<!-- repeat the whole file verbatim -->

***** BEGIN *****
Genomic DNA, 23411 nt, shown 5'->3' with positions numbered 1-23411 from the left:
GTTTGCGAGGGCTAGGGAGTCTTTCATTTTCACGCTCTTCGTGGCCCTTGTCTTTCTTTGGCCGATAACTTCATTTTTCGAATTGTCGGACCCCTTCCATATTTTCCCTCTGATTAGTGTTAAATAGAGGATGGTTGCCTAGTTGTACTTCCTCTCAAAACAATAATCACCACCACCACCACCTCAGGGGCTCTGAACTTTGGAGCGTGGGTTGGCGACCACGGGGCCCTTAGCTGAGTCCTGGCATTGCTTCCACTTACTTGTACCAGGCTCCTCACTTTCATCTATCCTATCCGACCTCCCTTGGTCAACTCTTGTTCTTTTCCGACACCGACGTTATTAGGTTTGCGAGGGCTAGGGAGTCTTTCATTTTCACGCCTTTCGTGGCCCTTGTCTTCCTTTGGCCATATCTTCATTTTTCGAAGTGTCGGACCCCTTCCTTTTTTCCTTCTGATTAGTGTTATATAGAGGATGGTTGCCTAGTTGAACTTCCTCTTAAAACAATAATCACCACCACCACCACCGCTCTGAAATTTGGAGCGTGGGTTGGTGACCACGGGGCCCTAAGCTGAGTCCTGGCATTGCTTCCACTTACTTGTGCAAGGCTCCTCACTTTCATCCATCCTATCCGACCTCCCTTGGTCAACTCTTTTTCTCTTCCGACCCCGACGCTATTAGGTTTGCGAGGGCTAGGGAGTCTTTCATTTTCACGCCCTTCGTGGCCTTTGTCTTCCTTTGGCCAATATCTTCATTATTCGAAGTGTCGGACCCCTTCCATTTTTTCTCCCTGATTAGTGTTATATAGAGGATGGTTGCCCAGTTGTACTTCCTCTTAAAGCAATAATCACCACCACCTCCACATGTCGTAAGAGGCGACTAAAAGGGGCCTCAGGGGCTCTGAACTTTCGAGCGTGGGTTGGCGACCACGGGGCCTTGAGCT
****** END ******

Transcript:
Genomic DNA, 23411 nt, shown 5'->3' with positions numbered 1-23411 from the left:
GTTTGCGAGGGCTAGGGAGTCTTTCATTTTCACGCTCTTCGTGGCCCTTGTCTTTCTTTGGCCGATAACTTCATTTTTCGAATTGTCGGACCCCTTCCATATTTTCCCTCTGATTAGTGTTAAATAGAGGATGGTTGCCTAGTTGTACTTCCTCTCAAAACAATAATCACCACCACCACCACCTCAGGGGCTCTGAACTTTGGAGCGTGGGTTGGCGACCACGGGGCCCTTAGCTGAGTCCTGGCATTGCTTCCACTTACTTGTACCAGGCTCCTCACTTTCATCTATCCTATCCGACCTCCCTTGGTCAACTCTTGTTCTTTTCCGACACCGACGTTATTAGGTTTGCGAGGGCTAGGGAGTCTTTCATTTTCACGCCTTTCGTGGCCCTTGTCTTCCTTTGGCCATATCTTCATTTTTCGAAGTGTCGGACCCCTTCCTTTTTTCCTTCTGATTAGTGTTATATAGAGGATGGTTGCCTAGTTGAACTTCCTCTTAAAACAATAATCACCACCACCACCACCGCTCTGAAATTTGGAGCGTGGGTTGGTGACCACGGGGCCCTAAGCTGAGTCCTGGCATTGCTTCCACTTACTTGTGCAAGGCTCCTCACTTTCATCCATCCTATCCGACCTCCCTTGGTCAACTCTTTTTCTCTTCCGACCCCGACGCTATTAGGTTTGCGAGGGCTAGGGAGTCTTTCATTTTCACGCCCTTCGTGGCCTTTGTCTTCCTTTGGCCAATATCTTCATTATTCGAAGTGTCGGACCCCTTCCATTTTTTCTCCCTGATTAGTGTTATATAGAGGATGGTTGCCCAGTTGTACTTCCTCTTAAAGCAATAATCACCACCACCTCCACATGTCGTAAGAGGCGACTAAAAGGGGCCTCAGGGGCTCTGAACTTTCGAGCGTGGGTTGGCGACCACGGGGCCTTGAGCT